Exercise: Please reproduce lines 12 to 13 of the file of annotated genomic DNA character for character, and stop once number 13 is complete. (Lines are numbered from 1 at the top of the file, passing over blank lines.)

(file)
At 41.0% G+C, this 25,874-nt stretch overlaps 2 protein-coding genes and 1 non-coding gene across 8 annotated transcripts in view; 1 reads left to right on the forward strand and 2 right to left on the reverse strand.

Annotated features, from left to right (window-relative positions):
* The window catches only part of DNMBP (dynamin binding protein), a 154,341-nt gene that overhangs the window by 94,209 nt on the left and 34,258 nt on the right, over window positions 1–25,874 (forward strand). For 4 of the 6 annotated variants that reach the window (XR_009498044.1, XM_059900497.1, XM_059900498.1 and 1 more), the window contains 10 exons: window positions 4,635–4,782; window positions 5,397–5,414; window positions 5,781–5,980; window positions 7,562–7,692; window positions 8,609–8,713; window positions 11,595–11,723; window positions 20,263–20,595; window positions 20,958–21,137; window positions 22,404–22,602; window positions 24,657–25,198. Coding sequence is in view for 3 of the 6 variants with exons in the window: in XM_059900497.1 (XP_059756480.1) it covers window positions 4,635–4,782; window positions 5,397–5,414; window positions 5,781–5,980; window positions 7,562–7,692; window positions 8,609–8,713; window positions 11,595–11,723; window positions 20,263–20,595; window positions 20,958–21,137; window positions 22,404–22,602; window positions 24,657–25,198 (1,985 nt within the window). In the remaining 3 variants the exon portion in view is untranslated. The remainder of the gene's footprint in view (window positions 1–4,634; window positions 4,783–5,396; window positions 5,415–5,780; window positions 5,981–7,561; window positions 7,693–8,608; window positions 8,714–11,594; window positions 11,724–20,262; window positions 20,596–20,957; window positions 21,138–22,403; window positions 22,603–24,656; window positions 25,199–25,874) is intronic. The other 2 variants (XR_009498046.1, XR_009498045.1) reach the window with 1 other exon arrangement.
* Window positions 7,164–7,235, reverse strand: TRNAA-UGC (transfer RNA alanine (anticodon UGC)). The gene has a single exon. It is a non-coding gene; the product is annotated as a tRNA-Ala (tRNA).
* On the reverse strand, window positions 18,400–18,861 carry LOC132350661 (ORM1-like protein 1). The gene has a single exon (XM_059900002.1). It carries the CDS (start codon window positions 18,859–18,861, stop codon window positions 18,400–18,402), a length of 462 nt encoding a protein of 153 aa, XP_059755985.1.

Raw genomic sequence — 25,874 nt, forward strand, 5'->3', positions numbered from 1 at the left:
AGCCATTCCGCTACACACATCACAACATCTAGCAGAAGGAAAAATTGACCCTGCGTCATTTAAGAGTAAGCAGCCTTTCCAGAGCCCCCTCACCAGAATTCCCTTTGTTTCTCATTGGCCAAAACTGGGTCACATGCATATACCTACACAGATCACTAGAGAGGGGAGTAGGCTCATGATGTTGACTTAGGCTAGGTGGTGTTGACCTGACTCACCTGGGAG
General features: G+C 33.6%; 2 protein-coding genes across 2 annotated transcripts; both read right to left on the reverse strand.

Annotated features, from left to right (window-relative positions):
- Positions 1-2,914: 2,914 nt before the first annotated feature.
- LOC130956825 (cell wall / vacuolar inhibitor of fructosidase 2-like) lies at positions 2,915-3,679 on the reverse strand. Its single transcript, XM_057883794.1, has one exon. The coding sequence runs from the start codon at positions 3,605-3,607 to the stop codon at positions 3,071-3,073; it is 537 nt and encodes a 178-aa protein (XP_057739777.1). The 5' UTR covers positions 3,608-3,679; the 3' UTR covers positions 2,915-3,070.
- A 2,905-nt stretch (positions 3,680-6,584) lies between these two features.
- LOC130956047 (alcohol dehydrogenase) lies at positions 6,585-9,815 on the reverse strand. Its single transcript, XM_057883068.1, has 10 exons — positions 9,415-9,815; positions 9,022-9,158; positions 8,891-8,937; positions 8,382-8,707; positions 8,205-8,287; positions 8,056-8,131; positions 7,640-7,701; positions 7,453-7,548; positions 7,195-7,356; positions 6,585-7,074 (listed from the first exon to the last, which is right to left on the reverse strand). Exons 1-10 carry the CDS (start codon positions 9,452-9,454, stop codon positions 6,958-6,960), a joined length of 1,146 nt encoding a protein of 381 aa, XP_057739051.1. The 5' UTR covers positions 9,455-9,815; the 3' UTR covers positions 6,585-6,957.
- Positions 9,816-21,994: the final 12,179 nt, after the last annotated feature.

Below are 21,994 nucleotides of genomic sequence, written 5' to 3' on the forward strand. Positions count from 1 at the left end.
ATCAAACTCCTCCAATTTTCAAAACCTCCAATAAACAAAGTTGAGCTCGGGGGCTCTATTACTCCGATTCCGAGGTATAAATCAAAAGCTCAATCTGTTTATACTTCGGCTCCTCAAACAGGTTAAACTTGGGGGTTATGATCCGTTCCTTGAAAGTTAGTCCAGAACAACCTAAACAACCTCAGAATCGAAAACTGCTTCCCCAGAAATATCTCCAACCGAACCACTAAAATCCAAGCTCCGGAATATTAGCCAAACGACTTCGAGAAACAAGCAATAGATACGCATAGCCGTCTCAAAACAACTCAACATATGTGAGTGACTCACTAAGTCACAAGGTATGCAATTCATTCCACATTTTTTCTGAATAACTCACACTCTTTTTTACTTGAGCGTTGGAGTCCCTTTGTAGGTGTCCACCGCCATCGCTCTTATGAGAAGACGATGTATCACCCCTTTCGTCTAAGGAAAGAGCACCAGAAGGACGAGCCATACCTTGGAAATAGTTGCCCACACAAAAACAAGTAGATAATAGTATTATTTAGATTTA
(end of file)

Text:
- A 2,905-nt stretch (positions 3,680-6,584) lies between these two features.
- LOC130956047 (alcohol dehydrogenase) lies at positions 6,585-9,815 on the reverse strand. Its single transcript, XM_057883068.1, has 10 exons — positions 9,415-9,815; positions 9,022-9,158; positions 8,891-8,937; positions 8,382-8,707; positions 8,205-8,287; positions 8,056-8,131; positions 7,640-7,701; positions 7,453-7,548; positions 7,195-7,356; positions 6,585-7,074 (listed from the first exon to the last, which is right to left on the reverse strand). Exons 1-10 carry the CDS (start codon positions 9,452-9,454, stop codon positions 6,958-6,960), a joined length of 1,146 nt encoding a protein of 381 aa, XP_057739051.1. The 5' UTR covers positions 9,455-9,815; the 3' UTR covers positions 6,585-6,957.